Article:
Fischer Carbonlite Rollerski Review

Posted by Josh Doebbert on Jul 2nd 2015

Fischer Carbonlite Rollerski Review by Josh Doebbert

When I first looked at the prototypes for what would become the Carbonlite skate and classic rollerskis last summer, I was both intrigued and skeptical.  On one hand, I didn’t see anything that would differentiate them from other rollerskis already on the market.  On the other, I kept in mind that I was not looking at a finished product, and Fischer is careful to only release new products onto the market after significant testing and refinement.  Twelve months on, Fischer has released the end result of that refinement with just enough fanfare to get people talking, and I’ve had a chance to test both the skate and classic models in multiple workouts.  I’m happy to report that although they may at first seem similar to other options out there, there are a multitude of small, well thought out touches that set the Carbonlite rollerskis apart and make them possibly the best overall rollerski models available.First impressions first; the combination of carbon, air-core, and aluminum that Fischer uses for the shaft makes these skis stiff.  This is noticeable in two ways: first, they feel slightly higher off the ground than they actually are, and once you get moving their ride is noticeably “responsive.”  Those who have switched from a steel or aluminum bike frame to carbon fiber will know this feeling well; the first time you get on, it may feel a bit unforgiving, but given a little time with it, you’ll adapt to the new feel, and everything else will seem sluggish and noodley in comparison, especially when you try to put power down.

The overall design also appears to be remarkably durable.  Although they are noticeably light, they feel solid and sturdy.  Notably, the forks are integrated into the shaft and feature a composite construction of carbon fiber wrapped over an already bombproof rolled aluminum skeleton.  This design, while probably not cheap or easy from a production perspective, is so far beyond what everyone else is doing, it’s almost laughable.  Similarly, the edges of the Carbonlite skate have been beveled to prevent them from bottoming out during especially aggressive skating or cornering efforts.  As someone who has been known to bottom out frequently in sprint intervals, this is a welcome touch.

Beveled edges on the skate version prevent skiers from bottoming out during hard efforts.

Beveled edges on the skate version prevent skiers from bottoming out during hard efforts.

As for wheels, Fischer has opted to use the “industry standard” wheel size for skate, which you can use wheels from any number of brands (including our very own Gear West rollerski wheels).  This comes in handy if you’ve got a spare set or a different wheel speed you’d like to use.  The classic wheels, on the other hand, are not compatible with any other brands in the US, so at least for now, the only wheel speed available is the one they come with.  Fortunately, Fischer nailed the right wheel speed for training purposes.  The stock Fischer wheel runs roughly like a Swenor “2.5” speed wheel.  This is slightly slower than most stock rollerski wheels, but I actually like it better.  For less experienced skiers, it means less chance of losing control, while more experienced skiers will appreciate the added resistance they provide.  For both skate and classic, Fischer has opted to use round-head bolts to prevent them from catching on each other or getting ground down.  I suspect we’ll see several companies follow suit in the next few years.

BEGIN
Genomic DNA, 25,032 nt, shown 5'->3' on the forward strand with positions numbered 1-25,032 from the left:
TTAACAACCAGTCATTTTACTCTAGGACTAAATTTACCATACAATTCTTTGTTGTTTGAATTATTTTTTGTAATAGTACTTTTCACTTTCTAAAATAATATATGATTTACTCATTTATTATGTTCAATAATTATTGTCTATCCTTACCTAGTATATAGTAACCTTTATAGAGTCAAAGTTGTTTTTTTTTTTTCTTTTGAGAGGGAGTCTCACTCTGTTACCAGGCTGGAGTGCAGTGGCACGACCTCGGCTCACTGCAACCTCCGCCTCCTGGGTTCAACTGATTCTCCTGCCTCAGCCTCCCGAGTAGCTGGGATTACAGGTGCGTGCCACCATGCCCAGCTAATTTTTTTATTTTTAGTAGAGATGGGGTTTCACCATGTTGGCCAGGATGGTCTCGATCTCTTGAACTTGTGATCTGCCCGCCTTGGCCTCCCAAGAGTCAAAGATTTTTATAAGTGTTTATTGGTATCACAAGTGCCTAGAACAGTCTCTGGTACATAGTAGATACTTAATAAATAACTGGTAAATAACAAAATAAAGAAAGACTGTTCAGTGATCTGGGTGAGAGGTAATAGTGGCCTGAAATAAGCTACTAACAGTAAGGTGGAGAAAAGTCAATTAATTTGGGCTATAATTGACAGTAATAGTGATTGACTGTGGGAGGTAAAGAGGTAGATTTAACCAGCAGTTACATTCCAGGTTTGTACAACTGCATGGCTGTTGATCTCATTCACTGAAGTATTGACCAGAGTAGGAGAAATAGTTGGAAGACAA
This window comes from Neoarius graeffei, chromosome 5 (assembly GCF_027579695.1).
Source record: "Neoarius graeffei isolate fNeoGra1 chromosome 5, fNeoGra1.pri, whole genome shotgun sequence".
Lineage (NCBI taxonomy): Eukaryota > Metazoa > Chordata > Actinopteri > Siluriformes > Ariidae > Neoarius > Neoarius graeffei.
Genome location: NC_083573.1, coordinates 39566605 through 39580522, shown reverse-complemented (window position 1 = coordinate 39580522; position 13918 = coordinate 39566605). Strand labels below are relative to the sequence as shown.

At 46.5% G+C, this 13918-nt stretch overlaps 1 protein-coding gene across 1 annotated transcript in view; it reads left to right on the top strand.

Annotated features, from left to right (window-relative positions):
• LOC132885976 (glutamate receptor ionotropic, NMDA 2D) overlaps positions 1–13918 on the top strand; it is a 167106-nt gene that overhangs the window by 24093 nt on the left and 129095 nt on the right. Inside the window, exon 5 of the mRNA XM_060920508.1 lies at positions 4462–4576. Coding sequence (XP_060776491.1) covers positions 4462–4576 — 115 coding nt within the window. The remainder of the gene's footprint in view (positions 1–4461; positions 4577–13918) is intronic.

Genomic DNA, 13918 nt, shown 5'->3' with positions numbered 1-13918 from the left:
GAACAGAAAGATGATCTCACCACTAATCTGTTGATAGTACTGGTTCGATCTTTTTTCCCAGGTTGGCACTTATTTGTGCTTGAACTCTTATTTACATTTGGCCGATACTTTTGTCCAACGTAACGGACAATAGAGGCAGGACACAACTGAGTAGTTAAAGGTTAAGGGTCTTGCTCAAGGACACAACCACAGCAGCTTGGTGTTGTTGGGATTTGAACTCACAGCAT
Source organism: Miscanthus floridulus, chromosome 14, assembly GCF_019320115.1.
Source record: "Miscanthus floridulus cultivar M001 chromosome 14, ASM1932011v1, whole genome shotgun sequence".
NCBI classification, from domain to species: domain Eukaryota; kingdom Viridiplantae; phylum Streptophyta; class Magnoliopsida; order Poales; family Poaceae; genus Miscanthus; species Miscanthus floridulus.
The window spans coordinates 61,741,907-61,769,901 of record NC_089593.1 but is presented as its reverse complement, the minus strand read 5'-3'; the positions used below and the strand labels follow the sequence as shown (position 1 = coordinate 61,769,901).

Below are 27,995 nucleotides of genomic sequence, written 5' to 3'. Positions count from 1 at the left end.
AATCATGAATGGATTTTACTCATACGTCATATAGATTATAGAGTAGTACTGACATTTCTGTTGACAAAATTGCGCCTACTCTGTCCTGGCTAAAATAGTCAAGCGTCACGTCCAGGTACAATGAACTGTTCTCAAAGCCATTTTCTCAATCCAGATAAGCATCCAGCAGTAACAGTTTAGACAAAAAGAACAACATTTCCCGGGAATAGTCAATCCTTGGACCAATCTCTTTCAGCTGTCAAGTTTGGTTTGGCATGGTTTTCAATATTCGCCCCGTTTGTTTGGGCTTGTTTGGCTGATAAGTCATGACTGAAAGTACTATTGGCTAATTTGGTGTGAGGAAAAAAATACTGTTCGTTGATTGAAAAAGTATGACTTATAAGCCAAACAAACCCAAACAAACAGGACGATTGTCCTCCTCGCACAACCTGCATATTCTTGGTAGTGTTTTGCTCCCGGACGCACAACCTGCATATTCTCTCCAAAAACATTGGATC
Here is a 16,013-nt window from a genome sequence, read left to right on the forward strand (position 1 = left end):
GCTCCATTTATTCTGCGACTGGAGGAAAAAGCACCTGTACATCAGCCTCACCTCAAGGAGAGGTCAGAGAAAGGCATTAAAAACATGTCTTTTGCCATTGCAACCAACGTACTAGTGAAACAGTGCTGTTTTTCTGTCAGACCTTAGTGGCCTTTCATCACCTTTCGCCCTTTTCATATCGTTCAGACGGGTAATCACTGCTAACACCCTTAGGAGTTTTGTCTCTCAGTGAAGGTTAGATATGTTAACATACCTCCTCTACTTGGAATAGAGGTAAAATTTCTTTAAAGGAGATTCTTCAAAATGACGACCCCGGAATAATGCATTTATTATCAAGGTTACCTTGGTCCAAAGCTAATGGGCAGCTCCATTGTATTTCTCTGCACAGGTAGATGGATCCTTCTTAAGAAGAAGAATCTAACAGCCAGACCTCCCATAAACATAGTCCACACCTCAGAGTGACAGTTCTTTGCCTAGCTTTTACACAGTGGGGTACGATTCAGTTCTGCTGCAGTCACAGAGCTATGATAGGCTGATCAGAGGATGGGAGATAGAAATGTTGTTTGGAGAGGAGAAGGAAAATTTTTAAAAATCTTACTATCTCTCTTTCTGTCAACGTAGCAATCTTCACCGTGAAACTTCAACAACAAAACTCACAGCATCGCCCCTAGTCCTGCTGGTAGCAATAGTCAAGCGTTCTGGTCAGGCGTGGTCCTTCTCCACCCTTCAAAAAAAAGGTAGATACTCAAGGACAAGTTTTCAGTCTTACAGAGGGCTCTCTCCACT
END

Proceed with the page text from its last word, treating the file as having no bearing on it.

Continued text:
The wheel assembly on the Skate.  Note the forks, which feature a durable aluminum skeleton wrapped in carbon.

The wheel assembly on the Skate. Note the forks, which feature a durable aluminum skeleton wrapped in carbon.

Interestingly, the design of the classic wheels specifically causes another “feel” difference.  The aluminum core of the classic wheel not only reduces weight, but it stiffens the wheel up laterally.  As a result, the Carbonlite classic tracks very straight and tends to always want to ride flat.  This behavior is a bit of a mixed bag; it’s nice at times, such as during striding or generally going in a straight line, but times you might want to ride on an edge ,such as double poling down a banked road, attempting to corner, or scrubbing speed all feel more awkward than necessary.  It also unfortunately reduces the rollerski’s ability to absorb road vibrations.  These issues seemed to get less prominent the more I used the skis, though, so they don’t especially worry me; I suspect that as the wheels start to wear, they will largely self correct.

The classic wheel features a large aluminum hub that gives it a very unique ride.

The classic wheel features a large aluminum hub that gives it a very unique ride.

After having had the opportunity to put several kilometers on both pairs of Fischer Carbonlite rollerskis over a few different workouts of different types, I’ve been impressed.  Are they going to put every other rollerski company out of business overnight?  Probably not.  For people who already own composite rollerskis, the Fischers probably feel pretty similar underfoot to what you already own.  But as I pick up my own personal rollerskis with the forks I’ve had to fix when they stopped tracking straight, the bolts that I can barely get a wrench to grab anymore, and the shaft that’s been bottomed out so many times I get carbon slivers, I start to think.  Maybe not having to deal with these headaches is worth buying another pair.  I go upstairs and grab the Fischers for one last demo, then check my bank account.

See you on the (paved) trails.

-Posted by Josh Doebbert on Jul 2nd 2015